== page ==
The Three-Legged Stool harms communities in other ways as well. I’ve now landed in Brisbane, Australia. My parents are giving me a ride from the airport to their home. We drive past a new housing complex of low and medium rise housing units. I see no common areas only restrictive glass, concrete and pavement. This structure leaves absolutely no space or opportunity for community, for knowing one’s neighbours or for just loafing about and gasbagging. I contrast it to my Sumatran home where there are no walls or fences between abodes, in many cases there aren’t even any doors and folks there loathe to spend any time indoors when they could be outside in the square or the park mixing it up with the community. As we become more monetarily wealthy we seem to insulate ourselves from others, fortify our assets and consequently our lives against them.

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Photo Credit: Pexels

The other thing I see is the way that the Three-Legged Stool functions to restrict choices. I noticed when I arrived at the airport a short time ago that most if not all of the water fountains have been removed. With the privatisation of the airport in 1997, the airport has been gradually transformed from a public service facility to a commercial venture. Why should the public drink free water when they can buy it? I also took notice of how ridiculously maze-like the duty-free shops are. They are no longer shops that one can choose to walk past and ignore. They have been redesigned so that you MUST walk through them to get out, and it’s not a straight line either. They are designed as if to ensure you spend as much time in there as possible. So even if I choose to ignore the mostly junk that they sell in these places, I am forced to walk at length throughout the whole store; the retailer hoping that I might crack with the passage of time and buy something.

Another example I recall is an infamous toll road in Sydney where the council blocked off a lane of the existing, publicly paid for road, to create traffic jams and thereby encourage drivers to take the privately-owned toll road, and pay the exorbitant fee. Now, advertising to persuade a customer to buy a product is one thing, but when my own representative in government conspires with a company against the citizens to remove their choices or a to privatise a public service, well, I have a problem with that.

Harmful to the Environment

And then there is the environmental impact. The glaring contradiction of modern economics is in the pursuit of infinite growth in a world whose resources are finite. In treating resources as unlimited, the environmental cost of extraction, production, transportation and disposal of goods are externalised, along with the human and societal costs. i.e. they are not paid for and so are not factored in to the cost of a product. As consumers, we don’t see the cost of human exploitation, forest destruction, depletion and pollution of the air and waterways or species extinction. As such we find ourselves separated from the reality of what our consumer choices are doing to the world’s natural and human resources. In some ways, our hands are forced into ignoring the reality.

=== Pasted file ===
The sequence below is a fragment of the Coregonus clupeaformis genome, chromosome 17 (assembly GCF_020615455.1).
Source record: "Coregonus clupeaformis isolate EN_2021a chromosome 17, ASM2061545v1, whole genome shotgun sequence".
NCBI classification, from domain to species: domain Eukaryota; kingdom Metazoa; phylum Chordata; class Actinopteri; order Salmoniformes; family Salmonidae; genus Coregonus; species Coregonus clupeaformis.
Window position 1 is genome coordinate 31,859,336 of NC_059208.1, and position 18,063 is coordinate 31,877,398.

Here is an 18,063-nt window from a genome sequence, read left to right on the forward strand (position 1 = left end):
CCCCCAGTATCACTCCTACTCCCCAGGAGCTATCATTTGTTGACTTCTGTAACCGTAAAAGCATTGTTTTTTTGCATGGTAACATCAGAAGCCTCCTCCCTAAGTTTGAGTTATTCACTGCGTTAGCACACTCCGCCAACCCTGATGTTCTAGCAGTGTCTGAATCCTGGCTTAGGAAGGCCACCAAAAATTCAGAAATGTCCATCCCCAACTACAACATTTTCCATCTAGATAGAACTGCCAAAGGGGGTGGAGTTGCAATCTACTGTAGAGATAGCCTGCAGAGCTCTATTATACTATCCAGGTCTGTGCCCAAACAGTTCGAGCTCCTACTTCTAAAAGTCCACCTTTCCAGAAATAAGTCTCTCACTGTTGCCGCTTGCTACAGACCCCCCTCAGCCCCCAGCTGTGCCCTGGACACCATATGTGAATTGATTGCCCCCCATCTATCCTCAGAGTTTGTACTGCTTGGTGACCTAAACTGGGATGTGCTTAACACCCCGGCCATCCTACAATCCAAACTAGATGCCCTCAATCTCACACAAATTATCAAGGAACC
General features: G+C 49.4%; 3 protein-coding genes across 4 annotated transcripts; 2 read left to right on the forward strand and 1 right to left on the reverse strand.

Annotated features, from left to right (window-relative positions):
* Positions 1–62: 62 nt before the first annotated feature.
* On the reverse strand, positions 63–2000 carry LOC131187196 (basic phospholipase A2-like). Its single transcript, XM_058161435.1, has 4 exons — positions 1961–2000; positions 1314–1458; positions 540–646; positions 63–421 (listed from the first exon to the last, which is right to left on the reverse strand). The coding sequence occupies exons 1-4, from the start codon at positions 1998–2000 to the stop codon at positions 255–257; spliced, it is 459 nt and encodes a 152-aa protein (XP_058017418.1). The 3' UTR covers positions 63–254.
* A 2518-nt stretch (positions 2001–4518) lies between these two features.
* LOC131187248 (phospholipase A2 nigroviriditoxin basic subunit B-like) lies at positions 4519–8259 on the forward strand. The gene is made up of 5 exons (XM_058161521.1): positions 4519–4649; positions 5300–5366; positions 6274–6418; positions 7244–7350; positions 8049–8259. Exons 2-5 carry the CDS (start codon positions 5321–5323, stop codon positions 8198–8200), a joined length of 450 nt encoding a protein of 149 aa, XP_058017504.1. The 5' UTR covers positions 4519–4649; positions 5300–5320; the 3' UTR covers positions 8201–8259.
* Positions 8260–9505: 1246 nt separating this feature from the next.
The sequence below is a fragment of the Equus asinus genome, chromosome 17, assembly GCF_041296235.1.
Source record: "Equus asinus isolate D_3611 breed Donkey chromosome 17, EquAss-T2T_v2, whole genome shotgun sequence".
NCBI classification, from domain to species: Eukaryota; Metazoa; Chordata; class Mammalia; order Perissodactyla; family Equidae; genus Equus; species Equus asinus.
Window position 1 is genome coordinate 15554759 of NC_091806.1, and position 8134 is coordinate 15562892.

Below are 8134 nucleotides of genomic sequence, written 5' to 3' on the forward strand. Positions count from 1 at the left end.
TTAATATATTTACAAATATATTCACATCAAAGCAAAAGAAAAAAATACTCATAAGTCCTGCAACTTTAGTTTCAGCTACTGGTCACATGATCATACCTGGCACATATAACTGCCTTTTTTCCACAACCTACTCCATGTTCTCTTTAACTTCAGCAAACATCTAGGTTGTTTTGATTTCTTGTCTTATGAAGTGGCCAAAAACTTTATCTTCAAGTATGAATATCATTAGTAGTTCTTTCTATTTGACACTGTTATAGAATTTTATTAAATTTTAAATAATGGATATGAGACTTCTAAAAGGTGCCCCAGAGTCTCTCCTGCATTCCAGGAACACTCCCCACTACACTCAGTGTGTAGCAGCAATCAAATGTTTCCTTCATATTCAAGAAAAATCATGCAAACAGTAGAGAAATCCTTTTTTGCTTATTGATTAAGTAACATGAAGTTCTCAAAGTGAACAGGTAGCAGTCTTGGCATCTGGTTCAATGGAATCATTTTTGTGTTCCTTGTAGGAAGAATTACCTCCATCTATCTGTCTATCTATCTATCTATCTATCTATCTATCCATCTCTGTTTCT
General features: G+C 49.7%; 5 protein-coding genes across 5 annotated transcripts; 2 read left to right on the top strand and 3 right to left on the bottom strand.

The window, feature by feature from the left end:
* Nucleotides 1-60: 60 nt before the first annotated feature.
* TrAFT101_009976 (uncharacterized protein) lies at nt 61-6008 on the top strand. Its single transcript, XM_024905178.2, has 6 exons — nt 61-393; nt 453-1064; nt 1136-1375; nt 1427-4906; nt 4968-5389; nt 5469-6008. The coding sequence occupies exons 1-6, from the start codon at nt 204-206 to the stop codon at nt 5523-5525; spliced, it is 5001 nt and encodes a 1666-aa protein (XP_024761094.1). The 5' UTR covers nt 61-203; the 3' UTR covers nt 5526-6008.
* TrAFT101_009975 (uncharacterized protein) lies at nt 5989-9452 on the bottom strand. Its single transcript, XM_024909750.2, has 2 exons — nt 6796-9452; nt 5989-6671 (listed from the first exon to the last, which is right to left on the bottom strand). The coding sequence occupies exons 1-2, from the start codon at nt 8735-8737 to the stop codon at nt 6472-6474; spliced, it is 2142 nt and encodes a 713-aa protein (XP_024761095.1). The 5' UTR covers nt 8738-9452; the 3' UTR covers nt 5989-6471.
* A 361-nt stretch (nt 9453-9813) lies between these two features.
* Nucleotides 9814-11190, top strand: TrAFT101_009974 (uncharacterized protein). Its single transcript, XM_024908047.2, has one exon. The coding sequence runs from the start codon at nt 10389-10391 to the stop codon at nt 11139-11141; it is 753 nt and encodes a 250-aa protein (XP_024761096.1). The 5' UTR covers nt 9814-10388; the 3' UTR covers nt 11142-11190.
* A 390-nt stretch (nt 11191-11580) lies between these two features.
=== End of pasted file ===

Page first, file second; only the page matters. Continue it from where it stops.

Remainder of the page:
Paradoxically, whilst the supply side accounts for resources as if they are infinitely available and exploitable, the demand side of consumer society stresses the opposite, i.e. shortage over abundance. Shortages underpins competition over co-operation and results in increased individualism. This belief that the self is so separate encourages us to consume and accumulate stuff to bolster the boundaries of self against everything that is not self. And further, we feel immune to what we are doing to other beings in the process. The environment is part of us, so it’s no wonder that destroying it in the name of accumulation doesn’t satisfy us.

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Photo Credit: Pexels

Living for the Future

Our inveterate conquest and exploitation of nature to reinforce ourselves against the not-self, creates another, more acute impact. The quest for more does not satisfy us, it is endless and as such we live and work for some time in the future where we think we might be satisfied; where the impossible will be possible. In looking perpetually to the future, we cannot live in the present, where life actually happens. Throughout our education, we are constantly preparing for the future. And then comes work, which you know my feelings about and then when you are too old to work, you can finally enjoy life. But until then, life is geared towards the future and even then, being too old to work we often are too old to do a lot of things. All we can do is kick back, put our feet up on our Three-Legged Stool and ponder the years that it took from us.


RECOMMENDED READING: “10 DEMOGRAPHIC TRENDS SHAPING THE U.S. AND THE WORLD IN 2017” 


EDITOR’S NOTE: THE OPINIONS EXPRESSED HERE BY IMPAKTER.COM COLUMNISTS ARE THEIR OWN, NOT THOSE OF IMPAKTER.COM.  FEATURED IMAGE: PEXELS